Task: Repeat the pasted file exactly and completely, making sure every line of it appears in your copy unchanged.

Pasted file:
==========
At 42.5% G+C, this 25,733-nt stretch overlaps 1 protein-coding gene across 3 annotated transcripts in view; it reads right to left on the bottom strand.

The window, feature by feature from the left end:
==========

At 42.5% G+C, this 25,733-nt stretch overlaps 1 protein-coding gene across 3 annotated transcripts in view; it reads right to left on the bottom strand.

The window, feature by feature from the left end: